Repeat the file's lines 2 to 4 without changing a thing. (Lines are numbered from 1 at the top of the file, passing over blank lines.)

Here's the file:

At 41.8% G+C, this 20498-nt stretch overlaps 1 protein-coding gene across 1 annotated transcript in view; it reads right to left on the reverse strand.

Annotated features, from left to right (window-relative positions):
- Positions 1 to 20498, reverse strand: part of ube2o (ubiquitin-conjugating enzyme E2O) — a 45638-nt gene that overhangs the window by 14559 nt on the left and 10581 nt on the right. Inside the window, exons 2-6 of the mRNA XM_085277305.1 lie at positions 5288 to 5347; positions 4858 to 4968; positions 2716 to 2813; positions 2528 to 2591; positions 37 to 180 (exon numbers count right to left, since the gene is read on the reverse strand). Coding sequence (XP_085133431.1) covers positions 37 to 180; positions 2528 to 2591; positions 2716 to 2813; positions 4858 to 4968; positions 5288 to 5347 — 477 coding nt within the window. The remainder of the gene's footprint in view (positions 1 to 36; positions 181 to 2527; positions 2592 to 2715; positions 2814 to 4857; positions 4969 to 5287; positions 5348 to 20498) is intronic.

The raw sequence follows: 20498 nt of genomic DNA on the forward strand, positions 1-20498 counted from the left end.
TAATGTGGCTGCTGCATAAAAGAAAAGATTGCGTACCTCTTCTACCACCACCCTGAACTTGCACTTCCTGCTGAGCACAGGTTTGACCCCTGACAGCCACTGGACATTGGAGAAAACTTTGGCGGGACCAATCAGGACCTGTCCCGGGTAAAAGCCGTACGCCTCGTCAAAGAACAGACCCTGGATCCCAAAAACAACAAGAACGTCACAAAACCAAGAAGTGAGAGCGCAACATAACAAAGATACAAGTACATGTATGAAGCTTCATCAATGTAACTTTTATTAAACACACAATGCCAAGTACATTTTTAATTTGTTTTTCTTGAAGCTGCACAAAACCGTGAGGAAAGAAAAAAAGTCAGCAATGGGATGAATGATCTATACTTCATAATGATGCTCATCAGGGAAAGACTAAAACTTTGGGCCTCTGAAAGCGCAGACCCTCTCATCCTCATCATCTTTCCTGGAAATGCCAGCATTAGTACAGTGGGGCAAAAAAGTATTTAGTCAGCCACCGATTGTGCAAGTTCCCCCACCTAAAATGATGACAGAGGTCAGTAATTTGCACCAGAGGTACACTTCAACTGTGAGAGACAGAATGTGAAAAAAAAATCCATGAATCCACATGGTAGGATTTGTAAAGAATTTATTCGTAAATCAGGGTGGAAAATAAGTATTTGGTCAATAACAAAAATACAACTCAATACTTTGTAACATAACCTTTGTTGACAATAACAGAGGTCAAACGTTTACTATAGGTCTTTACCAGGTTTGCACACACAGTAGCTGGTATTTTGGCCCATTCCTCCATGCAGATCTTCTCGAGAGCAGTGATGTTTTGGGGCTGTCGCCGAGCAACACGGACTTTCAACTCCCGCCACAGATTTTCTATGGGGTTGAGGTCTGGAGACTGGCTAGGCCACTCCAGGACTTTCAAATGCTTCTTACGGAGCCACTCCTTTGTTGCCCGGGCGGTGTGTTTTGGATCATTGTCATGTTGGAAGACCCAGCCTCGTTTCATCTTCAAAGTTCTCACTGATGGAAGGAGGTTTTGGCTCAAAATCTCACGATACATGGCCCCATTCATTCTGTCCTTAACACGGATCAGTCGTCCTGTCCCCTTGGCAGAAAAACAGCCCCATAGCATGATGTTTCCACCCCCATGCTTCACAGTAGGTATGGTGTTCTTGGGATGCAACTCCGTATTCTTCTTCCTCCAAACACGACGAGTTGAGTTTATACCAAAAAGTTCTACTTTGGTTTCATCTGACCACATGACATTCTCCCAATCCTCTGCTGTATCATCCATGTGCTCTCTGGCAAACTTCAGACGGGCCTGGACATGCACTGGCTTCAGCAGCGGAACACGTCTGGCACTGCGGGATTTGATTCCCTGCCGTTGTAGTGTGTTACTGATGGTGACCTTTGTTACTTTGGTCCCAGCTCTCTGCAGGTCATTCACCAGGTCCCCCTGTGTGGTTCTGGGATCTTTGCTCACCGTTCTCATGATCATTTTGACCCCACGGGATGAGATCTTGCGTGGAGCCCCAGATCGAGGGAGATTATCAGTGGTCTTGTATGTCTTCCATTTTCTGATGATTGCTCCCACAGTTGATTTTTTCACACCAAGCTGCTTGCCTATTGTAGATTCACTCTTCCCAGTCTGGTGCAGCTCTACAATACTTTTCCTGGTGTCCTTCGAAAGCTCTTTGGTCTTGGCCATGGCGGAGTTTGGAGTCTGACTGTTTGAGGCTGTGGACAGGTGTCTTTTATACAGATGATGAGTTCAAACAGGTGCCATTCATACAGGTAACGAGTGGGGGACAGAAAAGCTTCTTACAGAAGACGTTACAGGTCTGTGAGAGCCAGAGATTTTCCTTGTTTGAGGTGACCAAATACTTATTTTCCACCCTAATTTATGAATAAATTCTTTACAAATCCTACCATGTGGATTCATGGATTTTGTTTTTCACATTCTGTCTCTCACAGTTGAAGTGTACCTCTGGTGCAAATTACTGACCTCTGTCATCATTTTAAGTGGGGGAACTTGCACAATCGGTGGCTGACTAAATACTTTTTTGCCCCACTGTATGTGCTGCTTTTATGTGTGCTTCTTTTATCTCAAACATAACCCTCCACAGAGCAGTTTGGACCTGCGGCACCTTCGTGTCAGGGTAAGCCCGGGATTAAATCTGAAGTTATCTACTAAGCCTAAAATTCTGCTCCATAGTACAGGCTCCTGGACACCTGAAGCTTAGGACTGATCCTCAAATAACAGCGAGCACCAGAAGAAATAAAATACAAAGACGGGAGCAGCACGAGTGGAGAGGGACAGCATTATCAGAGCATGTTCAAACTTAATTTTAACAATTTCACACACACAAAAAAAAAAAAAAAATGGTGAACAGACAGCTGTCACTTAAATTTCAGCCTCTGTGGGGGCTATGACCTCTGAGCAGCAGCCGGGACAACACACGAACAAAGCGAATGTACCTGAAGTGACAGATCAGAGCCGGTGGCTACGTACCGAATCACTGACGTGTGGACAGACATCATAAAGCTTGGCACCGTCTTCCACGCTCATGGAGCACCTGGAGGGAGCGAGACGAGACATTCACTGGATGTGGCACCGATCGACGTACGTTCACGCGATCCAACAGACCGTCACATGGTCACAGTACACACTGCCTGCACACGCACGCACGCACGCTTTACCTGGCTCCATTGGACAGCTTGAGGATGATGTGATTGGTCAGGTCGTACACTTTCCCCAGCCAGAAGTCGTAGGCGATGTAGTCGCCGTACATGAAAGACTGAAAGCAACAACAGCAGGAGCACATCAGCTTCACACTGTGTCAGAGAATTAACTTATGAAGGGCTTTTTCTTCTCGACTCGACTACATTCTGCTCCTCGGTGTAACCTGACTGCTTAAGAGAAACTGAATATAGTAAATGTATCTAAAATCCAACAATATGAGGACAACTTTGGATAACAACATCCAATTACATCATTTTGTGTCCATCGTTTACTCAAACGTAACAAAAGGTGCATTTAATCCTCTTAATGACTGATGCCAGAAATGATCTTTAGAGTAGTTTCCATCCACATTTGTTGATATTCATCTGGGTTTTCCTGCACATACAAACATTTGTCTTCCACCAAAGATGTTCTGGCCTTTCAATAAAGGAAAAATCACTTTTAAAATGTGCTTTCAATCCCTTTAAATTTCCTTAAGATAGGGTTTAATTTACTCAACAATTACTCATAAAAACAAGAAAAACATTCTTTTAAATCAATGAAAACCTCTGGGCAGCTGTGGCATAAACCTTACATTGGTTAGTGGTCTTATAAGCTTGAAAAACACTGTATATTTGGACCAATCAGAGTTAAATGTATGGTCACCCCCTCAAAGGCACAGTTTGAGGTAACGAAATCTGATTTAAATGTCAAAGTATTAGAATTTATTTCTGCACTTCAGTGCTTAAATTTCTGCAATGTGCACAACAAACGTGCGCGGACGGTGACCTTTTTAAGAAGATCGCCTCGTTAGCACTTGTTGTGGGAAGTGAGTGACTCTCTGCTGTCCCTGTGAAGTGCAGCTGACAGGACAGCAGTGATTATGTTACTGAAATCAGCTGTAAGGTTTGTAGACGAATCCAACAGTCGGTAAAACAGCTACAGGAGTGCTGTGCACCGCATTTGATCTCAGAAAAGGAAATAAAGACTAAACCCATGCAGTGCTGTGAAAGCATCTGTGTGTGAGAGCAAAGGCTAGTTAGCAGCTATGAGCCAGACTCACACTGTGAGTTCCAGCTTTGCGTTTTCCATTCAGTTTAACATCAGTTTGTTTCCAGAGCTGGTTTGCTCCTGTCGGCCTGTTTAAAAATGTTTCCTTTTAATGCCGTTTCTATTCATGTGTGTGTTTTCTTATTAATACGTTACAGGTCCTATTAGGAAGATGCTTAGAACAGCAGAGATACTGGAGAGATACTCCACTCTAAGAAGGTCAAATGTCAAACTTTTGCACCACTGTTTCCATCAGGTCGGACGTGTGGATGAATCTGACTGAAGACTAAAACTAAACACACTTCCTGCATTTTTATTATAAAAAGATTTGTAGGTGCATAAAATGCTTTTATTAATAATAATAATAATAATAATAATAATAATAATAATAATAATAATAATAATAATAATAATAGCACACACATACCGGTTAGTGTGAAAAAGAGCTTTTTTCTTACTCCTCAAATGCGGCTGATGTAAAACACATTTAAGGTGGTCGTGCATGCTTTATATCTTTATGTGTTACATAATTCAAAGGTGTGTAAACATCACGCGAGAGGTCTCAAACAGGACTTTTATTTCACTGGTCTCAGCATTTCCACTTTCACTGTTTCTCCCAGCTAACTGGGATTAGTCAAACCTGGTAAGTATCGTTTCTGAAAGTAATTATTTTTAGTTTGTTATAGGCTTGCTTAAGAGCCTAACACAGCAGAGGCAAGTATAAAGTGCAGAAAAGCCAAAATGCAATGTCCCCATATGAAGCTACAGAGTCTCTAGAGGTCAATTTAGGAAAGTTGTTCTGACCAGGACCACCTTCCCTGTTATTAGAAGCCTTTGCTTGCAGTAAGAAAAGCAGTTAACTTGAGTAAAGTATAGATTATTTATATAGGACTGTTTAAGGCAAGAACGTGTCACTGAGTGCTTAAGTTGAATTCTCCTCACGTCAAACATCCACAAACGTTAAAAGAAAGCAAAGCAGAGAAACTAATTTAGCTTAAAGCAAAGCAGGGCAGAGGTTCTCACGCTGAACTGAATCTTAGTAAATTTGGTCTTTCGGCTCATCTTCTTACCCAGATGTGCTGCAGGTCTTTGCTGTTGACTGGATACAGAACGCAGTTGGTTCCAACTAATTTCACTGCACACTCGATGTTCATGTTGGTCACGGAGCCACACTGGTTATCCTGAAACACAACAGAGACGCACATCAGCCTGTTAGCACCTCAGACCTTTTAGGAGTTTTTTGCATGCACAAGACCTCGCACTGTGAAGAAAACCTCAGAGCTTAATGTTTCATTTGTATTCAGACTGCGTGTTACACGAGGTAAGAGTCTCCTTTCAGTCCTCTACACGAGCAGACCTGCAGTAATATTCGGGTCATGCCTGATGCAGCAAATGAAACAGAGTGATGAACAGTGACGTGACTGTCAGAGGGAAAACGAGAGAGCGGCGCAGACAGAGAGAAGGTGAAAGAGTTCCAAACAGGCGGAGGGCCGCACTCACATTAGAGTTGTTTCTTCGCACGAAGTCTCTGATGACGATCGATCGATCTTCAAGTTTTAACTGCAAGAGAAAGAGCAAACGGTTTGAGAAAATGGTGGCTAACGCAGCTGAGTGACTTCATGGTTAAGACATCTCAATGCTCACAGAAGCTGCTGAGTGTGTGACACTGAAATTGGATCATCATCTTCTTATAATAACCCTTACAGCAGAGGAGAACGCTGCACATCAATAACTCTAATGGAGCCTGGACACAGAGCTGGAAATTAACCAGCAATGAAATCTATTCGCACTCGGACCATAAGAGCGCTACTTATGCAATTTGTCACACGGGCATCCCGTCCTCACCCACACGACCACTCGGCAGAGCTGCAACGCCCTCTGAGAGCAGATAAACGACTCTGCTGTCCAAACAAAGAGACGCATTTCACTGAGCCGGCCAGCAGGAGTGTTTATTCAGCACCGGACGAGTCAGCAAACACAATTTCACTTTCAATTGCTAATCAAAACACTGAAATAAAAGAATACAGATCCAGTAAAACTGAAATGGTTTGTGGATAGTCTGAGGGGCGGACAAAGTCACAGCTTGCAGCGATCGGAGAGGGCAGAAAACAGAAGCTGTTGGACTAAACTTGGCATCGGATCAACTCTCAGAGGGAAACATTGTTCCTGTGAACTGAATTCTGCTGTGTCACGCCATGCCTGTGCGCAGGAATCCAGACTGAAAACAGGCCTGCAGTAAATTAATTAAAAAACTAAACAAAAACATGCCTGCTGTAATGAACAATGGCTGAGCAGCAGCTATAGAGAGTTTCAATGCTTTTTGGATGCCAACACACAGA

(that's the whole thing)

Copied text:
Annotated features, from left to right (window-relative positions):
- Positions 1 to 20498, reverse strand: part of ube2o (ubiquitin-conjugating enzyme E2O) — a 45638-nt gene that overhangs the window by 14559 nt on the left and 10581 nt on the right. Inside the window, exons 2-6 of the mRNA XM_085277305.1 lie at positions 5288 to 5347; positions 4858 to 4968; positions 2716 to 2813; positions 2528 to 2591; positions 37 to 180 (exon numbers count right to left, since the gene is read on the reverse strand). Coding sequence (XP_085133431.1) covers positions 37 to 180; positions 2528 to 2591; positions 2716 to 2813; positions 4858 to 4968; positions 5288 to 5347 — 477 coding nt within the window. The remainder of the gene's footprint in view (positions 1 to 36; positions 181 to 2527; positions 2592 to 2715; positions 2814 to 4857; positions 4969 to 5287; positions 5348 to 20498) is intronic.

The raw sequence follows: 20498 nt of genomic DNA on the forward strand, positions 1-20498 counted from the left end.